By Justine Feighery, Save the Children
In today’s highly connected global economy, the growing middle-class in Asia has benefitted from increased access to a greater number of calories and more diverse food choices. Yet, in the Asia region, malnutrition – or lack of proper diet and nutrients – affects millions of children, severely limiting their potential. While there has been some progress on reducing malnutrition, a combination of global trends – climate change, economic uncertainty and volatile food prices – is putting the future progress on tackling malnutrition at risk.
A child dies from malnutrition every hour of every day. It’s an underlying cause of more than a third of children’s deaths – worldwide, more than 170 million children do not have the opportunity to reach their full potential because of poor nutrition in the earliest months of life.
In South Asia, an estimated 38 per cent of children under the age of 5 are stunted – a direct result of malnutrition. Therefore, accelerating the reduction of stunting in Asia is key to achieving Sustainable Development Goal #2 of ending hunger and all forms of malnutrition.
Why focus on the first 1,000 days?
Much of a child’s future – and in fact much of a nation’s future – is determined by the quality of nutrition in the first 1,000 days. The period from the start of a mother’s pregnancy through her child’s second birthday is a critical window, in which a child’s brain and body are developing rapidly and good nutrition is essential in laying the foundation for a healthy and productive future.
The right nutrition intake within this window can have a profound impact on a child’s ability to grow, learn and rise out of poverty. It also benefits society, by boosting productivity and improving economic prospects for families and communities.
The majority of children who are malnourished are affected by stunting, defined as an extremely low height for one’s age. Children most at risk of stunting include those from the poorest households, those living in rural areas or urban slums, and those living in fragile or conflict-affected areas. Young children who are stunted face long-term consequences; their brains are less developed compared to their non-stunted peers, and when they enter school they are more likely to fall behind. Additionally, malnourished children often face nutrient deficiencies due to lack of a proper diet, which also affects healthy development. For example, iodine deficiency affects one-third of schoolchildren in developing countries and is associated with a loss of 10 to 15 IQ points. Childhood malnutrition can lessen productivity and economic growth – stunted children are predicted to earn an average of 20 per cent less when they become adults.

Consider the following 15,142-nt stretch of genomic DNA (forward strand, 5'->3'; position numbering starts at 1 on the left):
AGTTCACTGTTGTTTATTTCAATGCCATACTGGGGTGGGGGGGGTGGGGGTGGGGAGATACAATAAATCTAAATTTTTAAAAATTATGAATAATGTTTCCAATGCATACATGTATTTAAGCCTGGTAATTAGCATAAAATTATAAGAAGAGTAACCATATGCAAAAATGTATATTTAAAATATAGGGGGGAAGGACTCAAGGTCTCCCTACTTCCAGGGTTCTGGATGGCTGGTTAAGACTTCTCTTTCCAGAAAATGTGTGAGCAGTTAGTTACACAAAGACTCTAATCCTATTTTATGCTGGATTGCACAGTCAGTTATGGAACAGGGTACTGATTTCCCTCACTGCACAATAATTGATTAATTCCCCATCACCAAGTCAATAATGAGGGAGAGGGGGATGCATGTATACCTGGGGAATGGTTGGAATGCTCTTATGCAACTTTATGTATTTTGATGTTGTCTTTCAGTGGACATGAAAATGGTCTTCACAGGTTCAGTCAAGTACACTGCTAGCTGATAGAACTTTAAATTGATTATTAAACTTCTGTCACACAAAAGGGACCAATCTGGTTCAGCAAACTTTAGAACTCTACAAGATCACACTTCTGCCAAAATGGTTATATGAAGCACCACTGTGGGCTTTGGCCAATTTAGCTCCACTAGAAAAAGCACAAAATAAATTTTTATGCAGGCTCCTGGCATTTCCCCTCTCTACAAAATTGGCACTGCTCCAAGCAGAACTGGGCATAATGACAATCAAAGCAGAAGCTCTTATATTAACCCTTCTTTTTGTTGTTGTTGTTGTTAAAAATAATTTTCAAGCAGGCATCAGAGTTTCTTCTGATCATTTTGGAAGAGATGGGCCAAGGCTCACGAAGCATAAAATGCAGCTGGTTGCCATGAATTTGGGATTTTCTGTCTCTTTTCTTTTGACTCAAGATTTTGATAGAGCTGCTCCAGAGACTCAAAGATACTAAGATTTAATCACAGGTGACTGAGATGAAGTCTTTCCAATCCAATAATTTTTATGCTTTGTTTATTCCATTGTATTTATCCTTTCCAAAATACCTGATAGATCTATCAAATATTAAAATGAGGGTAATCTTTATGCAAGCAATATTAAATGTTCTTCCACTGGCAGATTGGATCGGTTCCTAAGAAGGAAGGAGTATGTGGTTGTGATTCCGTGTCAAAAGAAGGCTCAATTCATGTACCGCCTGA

Save the Children
has prioritised reducing malnutrition as part of our #EveryLastChild
campaign, to make sure every child, no matter who he or she is, or where he or she was born, survives past his or her 5th birthday. We have designed and implemented large-scale nutrition programmes in 30 countries around the world, including Bangladesh, China, Myanmar, Nepal, the Philippines and Vietnam, in order to tackle this challenge. Our programmes focus on reaching adolescent girls, mothers and children through integrated health and nutrition programming. We partner with the private sector, as well as local governments to promote interventions that provide access to safe water and promote good hygiene practices; that raise the incomes of families with children to support a more diversified diet; and provide training on proper feeding practices that include adequate food and nutrition intake.
Save the Children is committed to making sure no child suffers from malnutrition, and that Every Last Child in Asia has the opportunity to reach their potential.
Justine Feighery is the Head of New Partnership Development at Save the Children’s Corporate Engagement Office in Singapore.